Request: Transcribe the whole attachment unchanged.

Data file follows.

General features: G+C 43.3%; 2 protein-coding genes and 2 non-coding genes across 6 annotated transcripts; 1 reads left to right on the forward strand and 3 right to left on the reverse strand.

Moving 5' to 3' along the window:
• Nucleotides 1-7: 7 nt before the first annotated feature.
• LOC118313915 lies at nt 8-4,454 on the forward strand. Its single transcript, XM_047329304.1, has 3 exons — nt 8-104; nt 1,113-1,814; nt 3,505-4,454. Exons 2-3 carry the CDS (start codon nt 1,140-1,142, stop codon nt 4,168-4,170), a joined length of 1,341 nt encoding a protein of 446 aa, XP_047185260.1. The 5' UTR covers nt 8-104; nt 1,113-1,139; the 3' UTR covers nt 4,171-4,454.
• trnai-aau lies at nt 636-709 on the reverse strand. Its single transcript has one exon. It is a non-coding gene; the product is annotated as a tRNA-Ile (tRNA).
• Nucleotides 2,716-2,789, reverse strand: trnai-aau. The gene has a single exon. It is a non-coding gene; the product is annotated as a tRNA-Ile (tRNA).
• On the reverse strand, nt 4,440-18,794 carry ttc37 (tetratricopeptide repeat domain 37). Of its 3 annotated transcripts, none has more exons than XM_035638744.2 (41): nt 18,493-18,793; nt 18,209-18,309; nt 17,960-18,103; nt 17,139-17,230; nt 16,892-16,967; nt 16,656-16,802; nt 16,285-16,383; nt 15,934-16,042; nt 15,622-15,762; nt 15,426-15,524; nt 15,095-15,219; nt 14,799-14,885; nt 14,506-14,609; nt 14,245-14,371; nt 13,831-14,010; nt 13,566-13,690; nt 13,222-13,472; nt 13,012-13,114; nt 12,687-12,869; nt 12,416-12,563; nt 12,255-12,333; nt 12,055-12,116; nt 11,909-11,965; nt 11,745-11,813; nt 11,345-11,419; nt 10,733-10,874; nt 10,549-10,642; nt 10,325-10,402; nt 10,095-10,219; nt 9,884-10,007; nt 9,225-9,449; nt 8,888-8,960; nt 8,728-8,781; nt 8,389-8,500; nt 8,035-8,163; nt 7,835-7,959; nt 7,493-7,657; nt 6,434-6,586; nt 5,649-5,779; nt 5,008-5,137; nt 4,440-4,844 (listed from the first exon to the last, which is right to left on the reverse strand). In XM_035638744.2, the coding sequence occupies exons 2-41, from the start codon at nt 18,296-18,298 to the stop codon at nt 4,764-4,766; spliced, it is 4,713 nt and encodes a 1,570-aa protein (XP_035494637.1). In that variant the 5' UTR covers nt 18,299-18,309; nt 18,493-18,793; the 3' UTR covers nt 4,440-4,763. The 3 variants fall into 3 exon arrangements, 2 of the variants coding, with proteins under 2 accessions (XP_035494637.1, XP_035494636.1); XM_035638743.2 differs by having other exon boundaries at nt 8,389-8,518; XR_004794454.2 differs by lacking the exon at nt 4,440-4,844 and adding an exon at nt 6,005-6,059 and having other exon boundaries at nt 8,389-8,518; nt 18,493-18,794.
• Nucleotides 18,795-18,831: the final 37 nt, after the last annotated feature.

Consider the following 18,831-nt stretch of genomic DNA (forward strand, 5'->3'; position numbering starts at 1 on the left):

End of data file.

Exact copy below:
General features: G+C 43.3%; 2 protein-coding genes and 2 non-coding genes across 6 annotated transcripts; 1 reads left to right on the forward strand and 3 right to left on the reverse strand.

Moving 5' to 3' along the window:
• Nucleotides 1-7: 7 nt before the first annotated feature.
• LOC118313915 lies at nt 8-4,454 on the forward strand. Its single transcript, XM_047329304.1, has 3 exons — nt 8-104; nt 1,113-1,814; nt 3,505-4,454. Exons 2-3 carry the CDS (start codon nt 1,140-1,142, stop codon nt 4,168-4,170), a joined length of 1,341 nt encoding a protein of 446 aa, XP_047185260.1. The 5' UTR covers nt 8-104; nt 1,113-1,139; the 3' UTR covers nt 4,171-4,454.
• trnai-aau lies at nt 636-709 on the reverse strand. Its single transcript has one exon. It is a non-coding gene; the product is annotated as a tRNA-Ile (tRNA).
• Nucleotides 2,716-2,789, reverse strand: trnai-aau. The gene has a single exon. It is a non-coding gene; the product is annotated as a tRNA-Ile (tRNA).
• On the reverse strand, nt 4,440-18,794 carry ttc37 (tetratricopeptide repeat domain 37). Of its 3 annotated transcripts, none has more exons than XM_035638744.2 (41): nt 18,493-18,793; nt 18,209-18,309; nt 17,960-18,103; nt 17,139-17,230; nt 16,892-16,967; nt 16,656-16,802; nt 16,285-16,383; nt 15,934-16,042; nt 15,622-15,762; nt 15,426-15,524; nt 15,095-15,219; nt 14,799-14,885; nt 14,506-14,609; nt 14,245-14,371; nt 13,831-14,010; nt 13,566-13,690; nt 13,222-13,472; nt 13,012-13,114; nt 12,687-12,869; nt 12,416-12,563; nt 12,255-12,333; nt 12,055-12,116; nt 11,909-11,965; nt 11,745-11,813; nt 11,345-11,419; nt 10,733-10,874; nt 10,549-10,642; nt 10,325-10,402; nt 10,095-10,219; nt 9,884-10,007; nt 9,225-9,449; nt 8,888-8,960; nt 8,728-8,781; nt 8,389-8,500; nt 8,035-8,163; nt 7,835-7,959; nt 7,493-7,657; nt 6,434-6,586; nt 5,649-5,779; nt 5,008-5,137; nt 4,440-4,844 (listed from the first exon to the last, which is right to left on the reverse strand). In XM_035638744.2, the coding sequence occupies exons 2-41, from the start codon at nt 18,296-18,298 to the stop codon at nt 4,764-4,766; spliced, it is 4,713 nt and encodes a 1,570-aa protein (XP_035494637.1). In that variant the 5' UTR covers nt 18,299-18,309; nt 18,493-18,793; the 3' UTR covers nt 4,440-4,763. The 3 variants fall into 3 exon arrangements, 2 of the variants coding, with proteins under 2 accessions (XP_035494637.1, XP_035494636.1); XM_035638743.2 differs by having other exon boundaries at nt 8,389-8,518; XR_004794454.2 differs by lacking the exon at nt 4,440-4,844 and adding an exon at nt 6,005-6,059 and having other exon boundaries at nt 8,389-8,518; nt 18,493-18,794.
• Nucleotides 18,795-18,831: the final 37 nt, after the last annotated feature.

Consider the following 18,831-nt stretch of genomic DNA (forward strand, 5'->3'; position numbering starts at 1 on the left):